Uv-Induced DNA Damage Disrupts the Coordination Between Replication Initiation, Elongation, and Completion.

Published In

Genes to Cells : Devoted to Molecular & Cellular Mechanisms

Document Type


Publication Date



Replication initiation, elongation, and completion are tightly coordinated to ensure that all sequences replicate precisely once each generation. UV-induced DNA damage disrupts replication and delays elongation, which may compromise this coordination leading to genome instability and cell death. Here, we profiled the Escherichia coli genome as it recovers from UV irradiation to determine how these replicational processes respond. We show that oriC initiations continue to occur, leading to copy number enrichments in this region. At late times, the combination of new oriC initiations and delayed elongating forks converging in the terminus appear to stress or impair the completion reaction, leading to a transient over-replication in this region of the chromosome. In mutants impaired for restoring elongation, including recA, recF, and uvrA, the genome degrades or remains static, suggesting that cell death occurs early after replication is disrupted, leaving partially duplicated genomes. In mutants impaired for completing replication, including recBC, sbcCD xonA, and recG, the recovery of elongation and initiation leads to a bottleneck, where the non-terminus region of the genome is amplified and accumulates, indicating that a delayed cell death occurs in these mutants, likely resulting from mis-segregation of unbalanced or unresolved chromosomes when cells divide.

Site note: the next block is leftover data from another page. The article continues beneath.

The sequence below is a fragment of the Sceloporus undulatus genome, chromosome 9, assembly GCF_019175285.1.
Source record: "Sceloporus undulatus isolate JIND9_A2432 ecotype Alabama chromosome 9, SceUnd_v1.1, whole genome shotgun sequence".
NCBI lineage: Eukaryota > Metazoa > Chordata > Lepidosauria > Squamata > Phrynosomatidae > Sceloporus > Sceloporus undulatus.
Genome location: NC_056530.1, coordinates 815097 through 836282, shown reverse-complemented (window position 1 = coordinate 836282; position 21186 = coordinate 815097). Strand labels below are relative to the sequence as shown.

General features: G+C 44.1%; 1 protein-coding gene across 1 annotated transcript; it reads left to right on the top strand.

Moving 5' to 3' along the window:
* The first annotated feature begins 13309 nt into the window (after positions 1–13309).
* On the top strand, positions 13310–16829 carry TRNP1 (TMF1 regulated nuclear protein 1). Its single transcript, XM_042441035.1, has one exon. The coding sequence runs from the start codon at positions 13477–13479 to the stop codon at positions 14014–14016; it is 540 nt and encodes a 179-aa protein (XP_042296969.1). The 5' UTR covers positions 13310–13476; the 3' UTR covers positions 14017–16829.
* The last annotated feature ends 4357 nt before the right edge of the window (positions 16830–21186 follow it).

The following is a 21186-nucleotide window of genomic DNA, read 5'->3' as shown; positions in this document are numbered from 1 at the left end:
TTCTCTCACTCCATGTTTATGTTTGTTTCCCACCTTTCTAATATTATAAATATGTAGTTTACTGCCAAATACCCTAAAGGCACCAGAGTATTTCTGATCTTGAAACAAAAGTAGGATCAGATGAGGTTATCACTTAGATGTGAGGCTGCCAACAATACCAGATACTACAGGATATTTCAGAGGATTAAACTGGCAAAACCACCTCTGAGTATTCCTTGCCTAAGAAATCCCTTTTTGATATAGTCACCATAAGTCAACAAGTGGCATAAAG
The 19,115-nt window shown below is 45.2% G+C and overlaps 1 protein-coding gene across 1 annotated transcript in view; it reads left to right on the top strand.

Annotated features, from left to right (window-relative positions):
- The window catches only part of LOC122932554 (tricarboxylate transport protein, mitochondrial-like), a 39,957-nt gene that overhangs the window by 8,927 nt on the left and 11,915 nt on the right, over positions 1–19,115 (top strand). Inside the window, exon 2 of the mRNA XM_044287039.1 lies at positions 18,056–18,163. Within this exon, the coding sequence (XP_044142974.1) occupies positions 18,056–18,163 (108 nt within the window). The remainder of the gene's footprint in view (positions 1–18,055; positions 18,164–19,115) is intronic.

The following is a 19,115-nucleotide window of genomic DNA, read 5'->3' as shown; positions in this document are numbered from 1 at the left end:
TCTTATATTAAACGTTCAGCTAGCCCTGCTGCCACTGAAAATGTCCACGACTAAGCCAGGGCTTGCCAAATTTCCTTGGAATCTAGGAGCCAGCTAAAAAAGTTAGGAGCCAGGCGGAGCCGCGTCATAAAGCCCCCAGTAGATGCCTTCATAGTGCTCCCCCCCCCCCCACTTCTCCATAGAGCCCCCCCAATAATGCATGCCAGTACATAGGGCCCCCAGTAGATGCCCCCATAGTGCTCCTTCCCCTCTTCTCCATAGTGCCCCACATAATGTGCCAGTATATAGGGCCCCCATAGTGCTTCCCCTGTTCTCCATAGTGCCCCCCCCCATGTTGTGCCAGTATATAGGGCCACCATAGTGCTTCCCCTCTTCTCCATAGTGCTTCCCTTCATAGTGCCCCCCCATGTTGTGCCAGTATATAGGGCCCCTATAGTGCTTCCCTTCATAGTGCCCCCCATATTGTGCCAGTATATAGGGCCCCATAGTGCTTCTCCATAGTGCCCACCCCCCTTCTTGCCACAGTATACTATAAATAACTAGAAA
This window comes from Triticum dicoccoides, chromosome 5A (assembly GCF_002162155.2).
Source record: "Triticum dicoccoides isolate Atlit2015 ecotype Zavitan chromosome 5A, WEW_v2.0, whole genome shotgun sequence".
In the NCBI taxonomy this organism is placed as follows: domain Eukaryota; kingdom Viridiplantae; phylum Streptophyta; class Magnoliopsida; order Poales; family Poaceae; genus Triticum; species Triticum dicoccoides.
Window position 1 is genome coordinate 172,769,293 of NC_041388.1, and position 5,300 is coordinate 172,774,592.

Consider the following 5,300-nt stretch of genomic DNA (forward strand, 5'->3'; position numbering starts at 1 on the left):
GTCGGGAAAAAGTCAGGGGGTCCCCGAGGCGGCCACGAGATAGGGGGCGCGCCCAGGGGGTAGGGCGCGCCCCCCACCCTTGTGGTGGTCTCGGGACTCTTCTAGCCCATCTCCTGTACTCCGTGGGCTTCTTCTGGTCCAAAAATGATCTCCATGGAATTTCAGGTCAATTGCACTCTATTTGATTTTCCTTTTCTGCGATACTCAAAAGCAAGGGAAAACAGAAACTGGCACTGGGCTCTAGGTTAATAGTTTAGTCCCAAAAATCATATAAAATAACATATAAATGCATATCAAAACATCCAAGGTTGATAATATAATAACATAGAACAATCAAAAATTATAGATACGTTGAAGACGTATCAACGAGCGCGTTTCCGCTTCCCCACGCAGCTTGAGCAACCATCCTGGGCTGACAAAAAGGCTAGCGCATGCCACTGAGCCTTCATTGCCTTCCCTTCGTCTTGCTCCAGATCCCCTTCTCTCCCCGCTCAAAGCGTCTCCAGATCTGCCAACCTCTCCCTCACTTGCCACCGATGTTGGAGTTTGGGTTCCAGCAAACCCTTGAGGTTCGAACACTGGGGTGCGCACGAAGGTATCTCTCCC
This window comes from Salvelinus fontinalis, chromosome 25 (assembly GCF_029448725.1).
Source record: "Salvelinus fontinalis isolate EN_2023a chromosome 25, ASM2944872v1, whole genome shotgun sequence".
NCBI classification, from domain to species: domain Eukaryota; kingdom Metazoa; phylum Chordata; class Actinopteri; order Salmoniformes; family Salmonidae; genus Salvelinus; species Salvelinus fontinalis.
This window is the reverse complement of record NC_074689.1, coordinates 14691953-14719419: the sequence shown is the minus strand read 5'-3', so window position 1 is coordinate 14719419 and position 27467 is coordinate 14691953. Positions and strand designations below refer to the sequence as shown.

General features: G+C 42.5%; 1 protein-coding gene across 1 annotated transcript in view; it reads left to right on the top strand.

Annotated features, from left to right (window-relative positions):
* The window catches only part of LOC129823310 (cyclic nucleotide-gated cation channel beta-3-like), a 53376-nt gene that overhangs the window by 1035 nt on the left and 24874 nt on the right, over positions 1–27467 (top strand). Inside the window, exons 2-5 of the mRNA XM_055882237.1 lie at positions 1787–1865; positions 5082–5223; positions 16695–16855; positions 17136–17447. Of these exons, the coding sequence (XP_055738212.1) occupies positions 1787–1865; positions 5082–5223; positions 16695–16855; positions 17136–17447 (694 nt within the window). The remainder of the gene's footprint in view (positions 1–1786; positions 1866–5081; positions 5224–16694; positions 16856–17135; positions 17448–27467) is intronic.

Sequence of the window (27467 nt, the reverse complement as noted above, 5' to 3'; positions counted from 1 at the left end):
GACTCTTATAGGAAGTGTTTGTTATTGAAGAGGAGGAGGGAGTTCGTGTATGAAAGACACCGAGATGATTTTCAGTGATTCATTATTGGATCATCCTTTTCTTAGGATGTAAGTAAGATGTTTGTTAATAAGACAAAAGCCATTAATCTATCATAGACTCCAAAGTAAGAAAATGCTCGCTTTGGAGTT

© 2020 Molecular Biology Society of Japan and John Wiley & Sons Australia, Ltd

Locate the Document




Persistent Identifier